The relationship between Christina Crawford and her adoptive mother Joan Crawford is presented from Christina's view. Unable to bore children, Joan, in 1940, was denied children through regular adoption agencies due to her twice divorced status and being a single working person. Her lover at the time, Metro-Goldwyn-Mayer lawyer Greg Savitt, was able to go through a brokerage to adopt a baby girl, who would be Christina, the first of Joan's four adoptive children. Joan believes that her own difficult upbringing has made her a stronger person, and decides that, while providing the comforts that a successful Hollywood actress can afford, she will not coddle Christina or her other children, she treating Christina more as a competitor than a daughter. Joan's treatment of Christina is often passive-aggressive, fueled both by the highs and lows of her career, the narcissism that goes along with being an actress, and alcohol abuse especially during the low times. However, Joan sees much of ... Written by
Writer of the film's source book, Christina Crawford, once said of this movie after she had seen it: "My mother didn't deserve that. (Faye Dunaway)'s performance was ludicrous. I didn't see any care for factual information. Now I've seen it, I'm sorry I did. Faye says she is being haunted by mother's ghost. After her performance, I can understand why." See more »
Before baby Christina arrives at Joan's mansion, Joan has a conversation with Gregg at the bar. His position, and the position of his whiskey glass, changes several times between shots. See more »
[Christina has a bloody piece of steak on her lunch plate]
Christina, you haven't touched your lunch.
It's rare, not raw.
But it's got all this red juice when you push on it.
Then don't push on it. Darling, rare meat is good for you. The doctor said so. Christina, meat loses its vitamins if it's overcooked.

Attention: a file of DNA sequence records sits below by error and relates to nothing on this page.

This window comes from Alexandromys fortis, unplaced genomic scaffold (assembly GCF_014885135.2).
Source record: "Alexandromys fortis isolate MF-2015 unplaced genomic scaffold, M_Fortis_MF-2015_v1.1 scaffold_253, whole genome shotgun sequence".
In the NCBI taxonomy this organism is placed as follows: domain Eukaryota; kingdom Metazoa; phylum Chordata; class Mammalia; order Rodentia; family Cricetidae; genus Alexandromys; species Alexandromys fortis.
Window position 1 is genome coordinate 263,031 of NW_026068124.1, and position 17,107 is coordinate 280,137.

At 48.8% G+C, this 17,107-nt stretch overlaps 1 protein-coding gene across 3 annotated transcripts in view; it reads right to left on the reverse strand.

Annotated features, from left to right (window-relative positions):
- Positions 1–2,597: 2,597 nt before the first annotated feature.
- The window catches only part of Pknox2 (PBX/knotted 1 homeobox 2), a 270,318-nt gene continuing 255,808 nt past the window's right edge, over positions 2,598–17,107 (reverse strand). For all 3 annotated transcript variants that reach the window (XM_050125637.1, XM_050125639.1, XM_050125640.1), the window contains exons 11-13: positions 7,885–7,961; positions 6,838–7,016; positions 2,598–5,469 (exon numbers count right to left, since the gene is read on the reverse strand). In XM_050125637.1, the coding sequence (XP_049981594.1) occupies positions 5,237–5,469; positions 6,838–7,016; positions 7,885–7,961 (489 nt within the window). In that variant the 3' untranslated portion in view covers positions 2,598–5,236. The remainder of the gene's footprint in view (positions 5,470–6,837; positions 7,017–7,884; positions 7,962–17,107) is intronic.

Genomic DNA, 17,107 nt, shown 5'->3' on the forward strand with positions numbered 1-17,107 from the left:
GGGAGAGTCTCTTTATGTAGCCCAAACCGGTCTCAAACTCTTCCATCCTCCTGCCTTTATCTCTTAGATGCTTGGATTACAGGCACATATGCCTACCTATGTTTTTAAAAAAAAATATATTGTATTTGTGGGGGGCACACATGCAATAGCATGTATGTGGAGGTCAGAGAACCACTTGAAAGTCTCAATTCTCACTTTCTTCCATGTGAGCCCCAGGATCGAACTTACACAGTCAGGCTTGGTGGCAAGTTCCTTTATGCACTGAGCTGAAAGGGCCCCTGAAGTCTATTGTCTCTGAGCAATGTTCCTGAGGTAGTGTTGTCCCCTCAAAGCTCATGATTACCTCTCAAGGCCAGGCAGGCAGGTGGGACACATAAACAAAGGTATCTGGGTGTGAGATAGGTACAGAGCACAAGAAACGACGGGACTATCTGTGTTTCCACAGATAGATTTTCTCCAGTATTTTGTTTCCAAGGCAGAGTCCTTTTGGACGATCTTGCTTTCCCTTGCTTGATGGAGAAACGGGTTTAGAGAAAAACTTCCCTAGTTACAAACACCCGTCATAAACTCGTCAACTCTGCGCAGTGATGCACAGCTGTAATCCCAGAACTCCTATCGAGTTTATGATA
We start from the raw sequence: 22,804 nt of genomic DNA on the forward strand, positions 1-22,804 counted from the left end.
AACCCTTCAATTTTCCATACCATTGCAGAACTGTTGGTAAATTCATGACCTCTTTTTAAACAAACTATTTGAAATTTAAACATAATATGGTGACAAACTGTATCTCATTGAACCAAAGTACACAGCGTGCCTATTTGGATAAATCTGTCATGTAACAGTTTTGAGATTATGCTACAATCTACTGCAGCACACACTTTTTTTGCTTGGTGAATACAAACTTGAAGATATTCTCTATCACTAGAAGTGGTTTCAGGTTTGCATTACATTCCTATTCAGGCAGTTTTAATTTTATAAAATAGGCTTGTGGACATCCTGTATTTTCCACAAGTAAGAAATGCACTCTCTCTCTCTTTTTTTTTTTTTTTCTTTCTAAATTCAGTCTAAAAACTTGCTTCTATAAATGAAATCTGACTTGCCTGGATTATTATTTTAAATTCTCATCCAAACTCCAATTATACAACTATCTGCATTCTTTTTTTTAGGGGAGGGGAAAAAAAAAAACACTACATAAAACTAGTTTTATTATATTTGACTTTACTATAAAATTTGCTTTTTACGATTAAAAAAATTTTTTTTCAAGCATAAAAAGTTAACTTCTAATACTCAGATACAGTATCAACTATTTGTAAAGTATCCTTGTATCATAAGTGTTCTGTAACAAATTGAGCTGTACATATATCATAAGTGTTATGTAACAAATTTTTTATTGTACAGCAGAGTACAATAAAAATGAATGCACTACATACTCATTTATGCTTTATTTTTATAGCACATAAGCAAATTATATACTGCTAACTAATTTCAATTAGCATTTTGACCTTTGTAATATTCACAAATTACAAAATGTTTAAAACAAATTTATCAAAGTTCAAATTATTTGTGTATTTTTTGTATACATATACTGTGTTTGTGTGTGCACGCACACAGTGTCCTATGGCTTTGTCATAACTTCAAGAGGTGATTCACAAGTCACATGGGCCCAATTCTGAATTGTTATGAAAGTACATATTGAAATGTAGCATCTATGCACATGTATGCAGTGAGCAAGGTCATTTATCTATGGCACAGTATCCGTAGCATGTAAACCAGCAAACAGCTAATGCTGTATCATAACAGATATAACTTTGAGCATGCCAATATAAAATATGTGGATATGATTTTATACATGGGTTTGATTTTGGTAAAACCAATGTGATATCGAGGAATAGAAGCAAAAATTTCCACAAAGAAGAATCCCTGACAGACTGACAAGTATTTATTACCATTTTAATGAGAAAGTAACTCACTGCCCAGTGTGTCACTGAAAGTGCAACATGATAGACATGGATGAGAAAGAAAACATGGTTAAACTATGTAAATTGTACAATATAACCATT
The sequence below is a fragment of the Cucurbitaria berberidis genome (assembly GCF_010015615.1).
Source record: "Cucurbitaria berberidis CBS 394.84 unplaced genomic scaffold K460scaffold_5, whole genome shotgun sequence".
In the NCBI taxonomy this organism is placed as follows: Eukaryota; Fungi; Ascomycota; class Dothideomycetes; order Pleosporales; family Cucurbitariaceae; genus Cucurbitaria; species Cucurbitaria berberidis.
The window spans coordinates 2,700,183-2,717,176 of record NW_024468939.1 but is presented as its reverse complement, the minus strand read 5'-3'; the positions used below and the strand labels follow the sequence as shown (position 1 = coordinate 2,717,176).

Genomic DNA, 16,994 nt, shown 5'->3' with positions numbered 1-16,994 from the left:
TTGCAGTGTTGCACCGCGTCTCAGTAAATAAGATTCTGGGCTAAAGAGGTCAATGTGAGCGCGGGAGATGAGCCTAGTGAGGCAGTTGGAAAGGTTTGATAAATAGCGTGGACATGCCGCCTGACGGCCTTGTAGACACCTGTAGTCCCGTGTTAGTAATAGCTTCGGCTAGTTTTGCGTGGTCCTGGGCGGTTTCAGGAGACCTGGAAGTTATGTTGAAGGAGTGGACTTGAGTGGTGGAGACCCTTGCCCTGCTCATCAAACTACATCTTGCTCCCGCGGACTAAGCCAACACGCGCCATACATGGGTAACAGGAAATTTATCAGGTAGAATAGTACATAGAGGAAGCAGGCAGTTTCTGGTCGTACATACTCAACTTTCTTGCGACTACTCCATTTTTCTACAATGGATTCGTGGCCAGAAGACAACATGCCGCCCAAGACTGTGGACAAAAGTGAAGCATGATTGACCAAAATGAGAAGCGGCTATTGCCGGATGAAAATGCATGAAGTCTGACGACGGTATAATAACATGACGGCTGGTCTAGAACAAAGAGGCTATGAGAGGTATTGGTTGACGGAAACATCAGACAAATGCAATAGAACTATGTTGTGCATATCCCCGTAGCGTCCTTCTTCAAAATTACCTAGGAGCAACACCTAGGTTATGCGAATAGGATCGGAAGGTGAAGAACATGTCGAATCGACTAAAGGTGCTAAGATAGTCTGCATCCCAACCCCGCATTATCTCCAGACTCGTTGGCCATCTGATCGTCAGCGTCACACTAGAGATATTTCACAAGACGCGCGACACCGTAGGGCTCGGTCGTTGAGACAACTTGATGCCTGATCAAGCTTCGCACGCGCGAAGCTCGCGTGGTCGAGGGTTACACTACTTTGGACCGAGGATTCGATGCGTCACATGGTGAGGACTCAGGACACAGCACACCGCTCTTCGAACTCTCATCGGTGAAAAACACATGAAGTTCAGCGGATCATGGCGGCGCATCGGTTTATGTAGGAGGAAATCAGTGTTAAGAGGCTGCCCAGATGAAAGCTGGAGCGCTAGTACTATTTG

But I've had my vitamins this morning. Pills.
She negotiates everything like a goddamn Hollywood agent. Christina, eat your lunch. You are not getting up from this ...
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Indisputable classic of the highest order, 'Mommie Dearest' just SCREAMS cult hit every chance it gets, and just about ruined Faye Dunaway's reputation in the process. Mind you, there's nothing WRONG with Dunaway's performance, as a matter of fact, it's really good, but what's so good about it is how she plays every scene with fearless abandon, whether it's the wirehanger scene, the departure from MGM or chokeslamming Christina through a glass table, Dunaway gives 100% percent! And you should too! The first half is MUCH more frenetic then the 2nd half (aka young Christina vs Old) and the first part has all the best bits, but not to say the 2nd part is good too, it really starts to mellow out and (gasp) you start to feel SOME compassion to the old broad. Diana Scarwid is good too, although her playing what looks to be a 13 year old girl looks a bit too much.
This wasn't my first time at this rodeo (I'd seen this before) and I enjoyed it as much as I had the first time!
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